So what are famous characters (preferably film, but literature or TV ok) that start off as meek, nebbishy characters, but who–via some agency of empowerment or twist of fate–become the heroes of their own tales?
I’m not looking for characters who “Break Bad” (otherwise Walter White would be perfect), nor am I looking for “Marty”-types who have simple stories about blue-collar hopes and dreams.
I’m talking about those Walter Mitty*-types who dream and fantasize about other, more adventurous lives and are able to inadvertently find one themselves. Joan Wilder in Romancing the Stone, for example.
*Walter Mitty as in the Danny Kaye movie, not the Thurber short story–for the latter never elevates out of his fantasyland
Frank Capra movies are noted for these characters. In Mr. Deeds Goes to Town and Mr. Smith Goes to Washington mild-mannered eccentrics get thrust into positions of wealth or power, and ultimately end up defeating their powerful and nefarious opponents. (However, Mr. Deeds never aspired to his role beforehand, while Mr. Smith did to some extent.)
When Wesley was introduced to the show Angel, he was a nebbish incompetent who calls himself a “rogue demon hunter.” By the fourth (iirc) season, he’d alienated his friends, and was waging his own battle against the demonic forces using some rather extreme methods. (“I spent the summer keeping a woman locked in my closet.”)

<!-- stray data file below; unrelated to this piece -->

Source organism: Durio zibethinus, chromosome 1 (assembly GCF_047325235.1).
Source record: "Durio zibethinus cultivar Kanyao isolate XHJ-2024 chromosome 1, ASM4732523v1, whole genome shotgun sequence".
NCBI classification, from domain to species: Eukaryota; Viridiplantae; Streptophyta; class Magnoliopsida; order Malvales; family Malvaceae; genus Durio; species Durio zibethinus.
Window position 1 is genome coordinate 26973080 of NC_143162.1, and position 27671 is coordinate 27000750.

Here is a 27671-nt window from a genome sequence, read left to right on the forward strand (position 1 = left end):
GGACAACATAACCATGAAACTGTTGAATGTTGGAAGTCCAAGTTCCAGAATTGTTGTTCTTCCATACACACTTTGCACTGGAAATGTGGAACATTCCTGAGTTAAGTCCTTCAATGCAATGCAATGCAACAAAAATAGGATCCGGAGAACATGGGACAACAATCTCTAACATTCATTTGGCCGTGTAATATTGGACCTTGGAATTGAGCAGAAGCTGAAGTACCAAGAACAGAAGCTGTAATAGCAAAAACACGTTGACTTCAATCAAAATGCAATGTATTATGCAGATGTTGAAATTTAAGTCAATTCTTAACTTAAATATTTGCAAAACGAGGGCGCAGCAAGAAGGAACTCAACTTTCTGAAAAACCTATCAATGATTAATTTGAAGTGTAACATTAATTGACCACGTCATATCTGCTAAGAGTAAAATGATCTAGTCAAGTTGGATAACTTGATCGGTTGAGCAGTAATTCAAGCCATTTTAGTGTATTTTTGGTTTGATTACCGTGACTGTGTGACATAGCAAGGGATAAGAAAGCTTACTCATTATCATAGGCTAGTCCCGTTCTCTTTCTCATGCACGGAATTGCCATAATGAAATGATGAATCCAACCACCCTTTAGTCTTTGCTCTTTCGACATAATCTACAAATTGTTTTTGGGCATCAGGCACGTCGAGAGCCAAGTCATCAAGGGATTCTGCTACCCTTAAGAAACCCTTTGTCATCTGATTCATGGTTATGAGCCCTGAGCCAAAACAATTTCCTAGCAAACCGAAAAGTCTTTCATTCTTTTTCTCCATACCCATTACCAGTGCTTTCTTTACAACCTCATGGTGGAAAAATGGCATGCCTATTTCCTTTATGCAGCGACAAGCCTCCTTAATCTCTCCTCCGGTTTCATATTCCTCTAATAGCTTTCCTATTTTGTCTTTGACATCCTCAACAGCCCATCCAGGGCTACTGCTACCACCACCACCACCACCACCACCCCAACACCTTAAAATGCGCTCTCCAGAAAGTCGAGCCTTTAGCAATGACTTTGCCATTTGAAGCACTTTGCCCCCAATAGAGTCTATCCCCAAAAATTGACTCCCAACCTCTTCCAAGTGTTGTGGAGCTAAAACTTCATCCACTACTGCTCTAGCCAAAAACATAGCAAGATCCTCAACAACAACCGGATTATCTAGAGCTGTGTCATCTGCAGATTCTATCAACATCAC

MY first example of this would be Vir Cotto, from Babylon 5. Kind of nerdy at first, he really developed a spine as the series went on.
I loved his “spoo for brains” scene.
There was also the “What do you want?” scene with Mr. Morden.
This has to be a Trope, although I’m not sure which one; maybe Took A Level In Badass
Sarah Connor from the Terminator series.
Arnold Schwarzenegger in Total Recall (as far as he knows at the start).
Edward G. Robinson in The Whole Town’s Talking
W. C. Fields in The Bank Dick
And especially the (long-after) resolution of that scene. I still giggle.
My contribution is Prince Dauntless the Drab, from Once Upon A Mattress. The transformation is actually explicitly prophecied…his father King Sextimus will suffer a curse of silence “until the mouse devours the hawk”. When Winnifred’s encouragement give him enough nerve to confront his uberbitchy mother, who has been sabotaging the princesses who have been coming to “audition” for marriage to Dauntless, his father’s curse is lifted.
And was Emperor of the (ruins of the) Centauri at the very end, following the death of Londo.
Or upon further searching: Iron Woobie
I loved that, when he raised his hand and wiggle his fingers in a wave. I’d almost forgotten his answer to Mr. Morden, but recalled it then.
Isn’t this the basic Hero’s Journey? So anything with that plot – Star Wars came up, for example.
Ranse Stoddard in The Man Who Shot Liberty Valance
Tommy in “Coward of the County” - which is best known as a song but was made into a movie.
That’s why it works best to focus on “wimpy” ones at the start. I don’t think Luke Skywalker was timid or wimpy, just untrained and with no epic focus/mission. He had what it took, but needed to be nurtured.
Sarah Connor and Vir were at least somewhat timid and unagressive and rose to become powerful people you would not want as enemies. And, fortunately, powerful forces for good.
Does Spider-Man fit this?
What about Harry Potter?
All righty, then, how about The Incredible Mr. Limpet!
Willie Stark in All the King’s Men
Norbert Jones in The Miracle of Morgan’s Creek, though he has greatness thrust upon him.
Chance the gardener from Being There
Cameron Diaz’s character in Knight and Day.
“A Jewish Barber” in The Great Dictator.